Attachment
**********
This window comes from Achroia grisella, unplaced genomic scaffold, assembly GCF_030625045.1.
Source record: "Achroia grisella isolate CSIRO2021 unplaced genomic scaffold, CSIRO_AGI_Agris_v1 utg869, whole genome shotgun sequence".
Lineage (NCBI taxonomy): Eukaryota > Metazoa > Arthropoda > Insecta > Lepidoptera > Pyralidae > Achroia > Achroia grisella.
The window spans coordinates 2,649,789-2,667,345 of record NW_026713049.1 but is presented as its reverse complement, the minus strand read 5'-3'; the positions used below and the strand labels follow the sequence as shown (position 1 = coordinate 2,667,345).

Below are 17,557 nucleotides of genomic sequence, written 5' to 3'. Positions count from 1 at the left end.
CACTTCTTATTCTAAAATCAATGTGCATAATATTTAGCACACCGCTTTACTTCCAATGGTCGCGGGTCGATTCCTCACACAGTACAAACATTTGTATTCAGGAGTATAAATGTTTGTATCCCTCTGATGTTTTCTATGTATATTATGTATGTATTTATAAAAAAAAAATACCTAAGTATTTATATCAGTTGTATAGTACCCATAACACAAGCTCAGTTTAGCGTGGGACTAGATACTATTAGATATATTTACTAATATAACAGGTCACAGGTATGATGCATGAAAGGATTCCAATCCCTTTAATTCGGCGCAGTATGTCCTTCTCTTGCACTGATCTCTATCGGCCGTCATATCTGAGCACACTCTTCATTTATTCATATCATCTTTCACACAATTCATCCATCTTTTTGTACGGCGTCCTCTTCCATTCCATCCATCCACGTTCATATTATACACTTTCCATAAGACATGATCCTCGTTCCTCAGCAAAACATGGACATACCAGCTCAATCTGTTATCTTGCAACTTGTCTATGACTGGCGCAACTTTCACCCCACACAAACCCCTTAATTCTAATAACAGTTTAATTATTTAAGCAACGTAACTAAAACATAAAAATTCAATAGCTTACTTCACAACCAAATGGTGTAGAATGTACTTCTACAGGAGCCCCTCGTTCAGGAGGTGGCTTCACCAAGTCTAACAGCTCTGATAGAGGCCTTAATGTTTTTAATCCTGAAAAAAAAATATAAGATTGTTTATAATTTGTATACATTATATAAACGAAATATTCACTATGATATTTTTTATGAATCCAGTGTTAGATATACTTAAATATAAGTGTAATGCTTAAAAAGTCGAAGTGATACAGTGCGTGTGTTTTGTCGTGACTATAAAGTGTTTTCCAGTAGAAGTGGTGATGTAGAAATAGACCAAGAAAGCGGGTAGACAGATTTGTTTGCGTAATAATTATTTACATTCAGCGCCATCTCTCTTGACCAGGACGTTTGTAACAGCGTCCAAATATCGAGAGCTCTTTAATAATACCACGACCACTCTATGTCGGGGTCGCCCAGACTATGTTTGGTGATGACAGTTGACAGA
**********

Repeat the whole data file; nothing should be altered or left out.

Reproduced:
This window comes from Achroia grisella, unplaced genomic scaffold, assembly GCF_030625045.1.
Source record: "Achroia grisella isolate CSIRO2021 unplaced genomic scaffold, CSIRO_AGI_Agris_v1 utg869, whole genome shotgun sequence".
Lineage (NCBI taxonomy): Eukaryota > Metazoa > Arthropoda > Insecta > Lepidoptera > Pyralidae > Achroia > Achroia grisella.
The window spans coordinates 2,649,789-2,667,345 of record NW_026713049.1 but is presented as its reverse complement, the minus strand read 5'-3'; the positions used below and the strand labels follow the sequence as shown (position 1 = coordinate 2,667,345).

Below are 17,557 nucleotides of genomic sequence, written 5' to 3'. Positions count from 1 at the left end.
CACTTCTTATTCTAAAATCAATGTGCATAATATTTAGCACACCGCTTTACTTCCAATGGTCGCGGGTCGATTCCTCACACAGTACAAACATTTGTATTCAGGAGTATAAATGTTTGTATCCCTCTGATGTTTTCTATGTATATTATGTATGTATTTATAAAAAAAAAATACCTAAGTATTTATATCAGTTGTATAGTACCCATAACACAAGCTCAGTTTAGCGTGGGACTAGATACTATTAGATATATTTACTAATATAACAGGTCACAGGTATGATGCATGAAAGGATTCCAATCCCTTTAATTCGGCGCAGTATGTCCTTCTCTTGCACTGATCTCTATCGGCCGTCATATCTGAGCACACTCTTCATTTATTCATATCATCTTTCACACAATTCATCCATCTTTTTGTACGGCGTCCTCTTCCATTCCATCCATCCACGTTCATATTATACACTTTCCATAAGACATGATCCTCGTTCCTCAGCAAAACATGGACATACCAGCTCAATCTGTTATCTTGCAACTTGTCTATGACTGGCGCAACTTTCACCCCACACAAACCCCTTAATTCTAATAACAGTTTAATTATTTAAGCAACGTAACTAAAACATAAAAATTCAATAGCTTACTTCACAACCAAATGGTGTAGAATGTACTTCTACAGGAGCCCCTCGTTCAGGAGGTGGCTTCACCAAGTCTAACAGCTCTGATAGAGGCCTTAATGTTTTTAATCCTGAAAAAAAAATATAAGATTGTTTATAATTTGTATACATTATATAAACGAAATATTCACTATGATATTTTTTATGAATCCAGTGTTAGATATACTTAAATATAAGTGTAATGCTTAAAAAGTCGAAGTGATACAGTGCGTGTGTTTTGTCGTGACTATAAAGTGTTTTCCAGTAGAAGTGGTGATGTAGAAATAGACCAAGAAAGCGGGTAGACAGATTTGTTTGCGTAATAATTATTTACATTCAGCGCCATCTCTCTTGACCAGGACGTTTGTAACAGCGTCCAAATATCGAGAGCTCTTTAATAATACCACGACCACTCTATGTCGGGGTCGCCCAGACTATGTTTGGTGATGACAGTTGACAGA